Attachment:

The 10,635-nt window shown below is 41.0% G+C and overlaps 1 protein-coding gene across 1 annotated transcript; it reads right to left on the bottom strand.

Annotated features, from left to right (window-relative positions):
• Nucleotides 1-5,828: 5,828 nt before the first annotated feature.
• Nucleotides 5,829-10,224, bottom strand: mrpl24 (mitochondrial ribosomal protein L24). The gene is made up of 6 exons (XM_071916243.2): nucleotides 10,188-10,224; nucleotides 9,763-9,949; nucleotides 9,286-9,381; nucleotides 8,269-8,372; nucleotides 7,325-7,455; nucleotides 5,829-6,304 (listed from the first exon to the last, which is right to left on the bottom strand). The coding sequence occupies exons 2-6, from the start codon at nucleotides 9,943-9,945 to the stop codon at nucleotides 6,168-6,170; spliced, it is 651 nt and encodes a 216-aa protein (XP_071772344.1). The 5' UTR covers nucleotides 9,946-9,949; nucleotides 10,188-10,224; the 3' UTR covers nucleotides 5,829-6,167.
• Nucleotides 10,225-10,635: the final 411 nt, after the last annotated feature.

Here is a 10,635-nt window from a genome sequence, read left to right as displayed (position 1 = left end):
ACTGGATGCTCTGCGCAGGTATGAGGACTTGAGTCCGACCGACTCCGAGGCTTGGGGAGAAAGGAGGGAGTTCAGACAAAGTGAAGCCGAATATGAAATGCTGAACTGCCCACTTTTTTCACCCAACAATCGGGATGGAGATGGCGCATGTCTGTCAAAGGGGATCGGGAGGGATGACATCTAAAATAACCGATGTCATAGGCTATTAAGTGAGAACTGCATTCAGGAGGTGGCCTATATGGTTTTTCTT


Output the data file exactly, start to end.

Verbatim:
The 10,635-nt window shown below is 41.0% G+C and overlaps 1 protein-coding gene across 1 annotated transcript; it reads right to left on the bottom strand.

Annotated features, from left to right (window-relative positions):
• Nucleotides 1-5,828: 5,828 nt before the first annotated feature.
• Nucleotides 5,829-10,224, bottom strand: mrpl24 (mitochondrial ribosomal protein L24). The gene is made up of 6 exons (XM_071916243.2): nucleotides 10,188-10,224; nucleotides 9,763-9,949; nucleotides 9,286-9,381; nucleotides 8,269-8,372; nucleotides 7,325-7,455; nucleotides 5,829-6,304 (listed from the first exon to the last, which is right to left on the bottom strand). The coding sequence occupies exons 2-6, from the start codon at nucleotides 9,943-9,945 to the stop codon at nucleotides 6,168-6,170; spliced, it is 651 nt and encodes a 216-aa protein (XP_071772344.1). The 5' UTR covers nucleotides 9,946-9,949; nucleotides 10,188-10,224; the 3' UTR covers nucleotides 5,829-6,167.
• Nucleotides 10,225-10,635: the final 411 nt, after the last annotated feature.

Here is a 10,635-nt window from a genome sequence, read left to right as displayed (position 1 = left end):
ACTGGATGCTCTGCGCAGGTATGAGGACTTGAGTCCGACCGACTCCGAGGCTTGGGGAGAAAGGAGGGAGTTCAGACAAAGTGAAGCCGAATATGAAATGCTGAACTGCCCACTTTTTTCACCCAACAATCGGGATGGAGATGGCGCATGTCTGTCAAAGGGGATCGGGAGGGATGACATCTAAAATAACCGATGTCATAGGCTATTAAGTGAGAACTGCATTCAGGAGGTGGCCTATATGGTTTTTCTT